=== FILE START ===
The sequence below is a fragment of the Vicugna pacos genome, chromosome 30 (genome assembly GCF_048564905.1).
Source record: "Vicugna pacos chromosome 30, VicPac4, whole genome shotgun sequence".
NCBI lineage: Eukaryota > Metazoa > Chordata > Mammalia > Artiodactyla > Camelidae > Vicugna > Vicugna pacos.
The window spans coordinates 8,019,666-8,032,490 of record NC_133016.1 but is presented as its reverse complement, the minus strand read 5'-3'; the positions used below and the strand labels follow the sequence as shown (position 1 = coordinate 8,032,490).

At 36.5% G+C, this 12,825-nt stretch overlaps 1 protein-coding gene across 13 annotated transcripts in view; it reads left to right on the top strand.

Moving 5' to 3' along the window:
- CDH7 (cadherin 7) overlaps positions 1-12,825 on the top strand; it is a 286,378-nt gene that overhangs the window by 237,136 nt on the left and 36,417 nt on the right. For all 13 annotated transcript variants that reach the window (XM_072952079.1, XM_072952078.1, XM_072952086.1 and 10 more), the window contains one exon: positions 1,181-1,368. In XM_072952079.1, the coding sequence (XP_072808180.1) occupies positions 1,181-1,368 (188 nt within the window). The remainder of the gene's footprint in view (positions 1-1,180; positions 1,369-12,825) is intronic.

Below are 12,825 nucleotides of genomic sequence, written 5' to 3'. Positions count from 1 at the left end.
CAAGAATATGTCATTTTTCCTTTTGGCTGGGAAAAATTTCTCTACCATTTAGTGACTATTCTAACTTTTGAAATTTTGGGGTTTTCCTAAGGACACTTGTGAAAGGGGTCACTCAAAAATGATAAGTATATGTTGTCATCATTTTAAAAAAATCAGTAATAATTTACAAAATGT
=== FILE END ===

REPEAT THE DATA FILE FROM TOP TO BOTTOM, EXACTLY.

The sequence below is a fragment of the Vicugna pacos genome, chromosome 30 (genome assembly GCF_048564905.1).
Source record: "Vicugna pacos chromosome 30, VicPac4, whole genome shotgun sequence".
NCBI lineage: Eukaryota > Metazoa > Chordata > Mammalia > Artiodactyla > Camelidae > Vicugna > Vicugna pacos.
The window spans coordinates 8,019,666-8,032,490 of record NC_133016.1 but is presented as its reverse complement, the minus strand read 5'-3'; the positions used below and the strand labels follow the sequence as shown (position 1 = coordinate 8,032,490).

At 36.5% G+C, this 12,825-nt stretch overlaps 1 protein-coding gene across 13 annotated transcripts in view; it reads left to right on the top strand.

Moving 5' to 3' along the window:
- CDH7 (cadherin 7) overlaps positions 1-12,825 on the top strand; it is a 286,378-nt gene that overhangs the window by 237,136 nt on the left and 36,417 nt on the right. For all 13 annotated transcript variants that reach the window (XM_072952079.1, XM_072952078.1, XM_072952086.1 and 10 more), the window contains one exon: positions 1,181-1,368. In XM_072952079.1, the coding sequence (XP_072808180.1) occupies positions 1,181-1,368 (188 nt within the window). The remainder of the gene's footprint in view (positions 1-1,180; positions 1,369-12,825) is intronic.

Below are 12,825 nucleotides of genomic sequence, written 5' to 3'. Positions count from 1 at the left end.
CAAGAATATGTCATTTTTCCTTTTGGCTGGGAAAAATTTCTCTACCATTTAGTGACTATTCTAACTTTTGAAATTTTGGGGTTTTCCTAAGGACACTTGTGAAAGGGGTCACTCAAAAATGATAAGTATATGTTGTCATCATTTTAAAAAAATCAGTAATAATTTACAAAATGT